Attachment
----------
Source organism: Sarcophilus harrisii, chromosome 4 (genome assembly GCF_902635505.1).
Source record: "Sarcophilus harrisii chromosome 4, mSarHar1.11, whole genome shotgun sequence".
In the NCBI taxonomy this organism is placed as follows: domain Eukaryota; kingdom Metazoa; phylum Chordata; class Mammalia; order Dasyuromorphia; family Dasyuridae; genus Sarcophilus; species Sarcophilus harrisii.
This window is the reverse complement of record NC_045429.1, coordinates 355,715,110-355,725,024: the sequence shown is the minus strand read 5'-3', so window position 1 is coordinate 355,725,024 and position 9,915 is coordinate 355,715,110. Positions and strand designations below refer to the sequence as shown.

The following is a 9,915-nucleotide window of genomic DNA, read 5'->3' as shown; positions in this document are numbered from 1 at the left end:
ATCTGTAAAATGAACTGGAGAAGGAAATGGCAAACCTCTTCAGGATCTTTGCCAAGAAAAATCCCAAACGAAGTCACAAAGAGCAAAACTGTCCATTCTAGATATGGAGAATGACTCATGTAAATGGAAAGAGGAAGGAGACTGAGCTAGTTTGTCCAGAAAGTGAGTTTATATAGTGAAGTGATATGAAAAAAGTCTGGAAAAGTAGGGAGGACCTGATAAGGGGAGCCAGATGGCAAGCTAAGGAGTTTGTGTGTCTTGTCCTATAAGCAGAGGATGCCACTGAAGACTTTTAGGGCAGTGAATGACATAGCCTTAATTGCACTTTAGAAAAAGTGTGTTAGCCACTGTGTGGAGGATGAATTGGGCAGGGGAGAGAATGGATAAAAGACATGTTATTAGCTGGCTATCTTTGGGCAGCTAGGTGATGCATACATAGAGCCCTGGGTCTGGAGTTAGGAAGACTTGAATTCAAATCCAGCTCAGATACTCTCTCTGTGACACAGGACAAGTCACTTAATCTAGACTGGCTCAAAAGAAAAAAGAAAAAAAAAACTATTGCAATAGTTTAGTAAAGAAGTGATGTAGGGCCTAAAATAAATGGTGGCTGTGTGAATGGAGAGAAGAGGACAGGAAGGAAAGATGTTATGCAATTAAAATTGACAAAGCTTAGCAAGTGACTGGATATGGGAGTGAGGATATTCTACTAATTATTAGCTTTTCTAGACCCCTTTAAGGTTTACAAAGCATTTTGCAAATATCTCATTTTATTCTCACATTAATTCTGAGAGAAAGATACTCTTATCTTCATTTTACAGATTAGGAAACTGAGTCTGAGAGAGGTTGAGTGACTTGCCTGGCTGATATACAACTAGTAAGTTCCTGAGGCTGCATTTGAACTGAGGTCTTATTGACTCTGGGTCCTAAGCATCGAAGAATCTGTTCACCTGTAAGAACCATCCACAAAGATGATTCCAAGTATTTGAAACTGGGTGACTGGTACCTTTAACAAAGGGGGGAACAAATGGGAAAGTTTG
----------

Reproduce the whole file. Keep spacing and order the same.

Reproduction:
Source organism: Sarcophilus harrisii, chromosome 4 (genome assembly GCF_902635505.1).
Source record: "Sarcophilus harrisii chromosome 4, mSarHar1.11, whole genome shotgun sequence".
In the NCBI taxonomy this organism is placed as follows: domain Eukaryota; kingdom Metazoa; phylum Chordata; class Mammalia; order Dasyuromorphia; family Dasyuridae; genus Sarcophilus; species Sarcophilus harrisii.
This window is the reverse complement of record NC_045429.1, coordinates 355,715,110-355,725,024: the sequence shown is the minus strand read 5'-3', so window position 1 is coordinate 355,725,024 and position 9,915 is coordinate 355,715,110. Positions and strand designations below refer to the sequence as shown.

The following is a 9,915-nucleotide window of genomic DNA, read 5'->3' as shown; positions in this document are numbered from 1 at the left end:
ATCTGTAAAATGAACTGGAGAAGGAAATGGCAAACCTCTTCAGGATCTTTGCCAAGAAAAATCCCAAACGAAGTCACAAAGAGCAAAACTGTCCATTCTAGATATGGAGAATGACTCATGTAAATGGAAAGAGGAAGGAGACTGAGCTAGTTTGTCCAGAAAGTGAGTTTATATAGTGAAGTGATATGAAAAAAGTCTGGAAAAGTAGGGAGGACCTGATAAGGGGAGCCAGATGGCAAGCTAAGGAGTTTGTGTGTCTTGTCCTATAAGCAGAGGATGCCACTGAAGACTTTTAGGGCAGTGAATGACATAGCCTTAATTGCACTTTAGAAAAAGTGTGTTAGCCACTGTGTGGAGGATGAATTGGGCAGGGGAGAGAATGGATAAAAGACATGTTATTAGCTGGCTATCTTTGGGCAGCTAGGTGATGCATACATAGAGCCCTGGGTCTGGAGTTAGGAAGACTTGAATTCAAATCCAGCTCAGATACTCTCTCTGTGACACAGGACAAGTCACTTAATCTAGACTGGCTCAAAAGAAAAAAGAAAAAAAAAACTATTGCAATAGTTTAGTAAAGAAGTGATGTAGGGCCTAAAATAAATGGTGGCTGTGTGAATGGAGAGAAGAGGACAGGAAGGAAAGATGTTATGCAATTAAAATTGACAAAGCTTAGCAAGTGACTGGATATGGGAGTGAGGATATTCTACTAATTATTAGCTTTTCTAGACCCCTTTAAGGTTTACAAAGCATTTTGCAAATATCTCATTTTATTCTCACATTAATTCTGAGAGAAAGATACTCTTATCTTCATTTTACAGATTAGGAAACTGAGTCTGAGAGAGGTTGAGTGACTTGCCTGGCTGATATACAACTAGTAAGTTCCTGAGGCTGCATTTGAACTGAGGTCTTATTGACTCTGGGTCCTAAGCATCGAAGAATCTGTTCACCTGTAAGAACCATCCACAAAGATGATTCCAAGTATTTGAAACTGGGTGACTGGTACCTTTAACAAAGGGGGGAACAAATGGGAAAGTTTG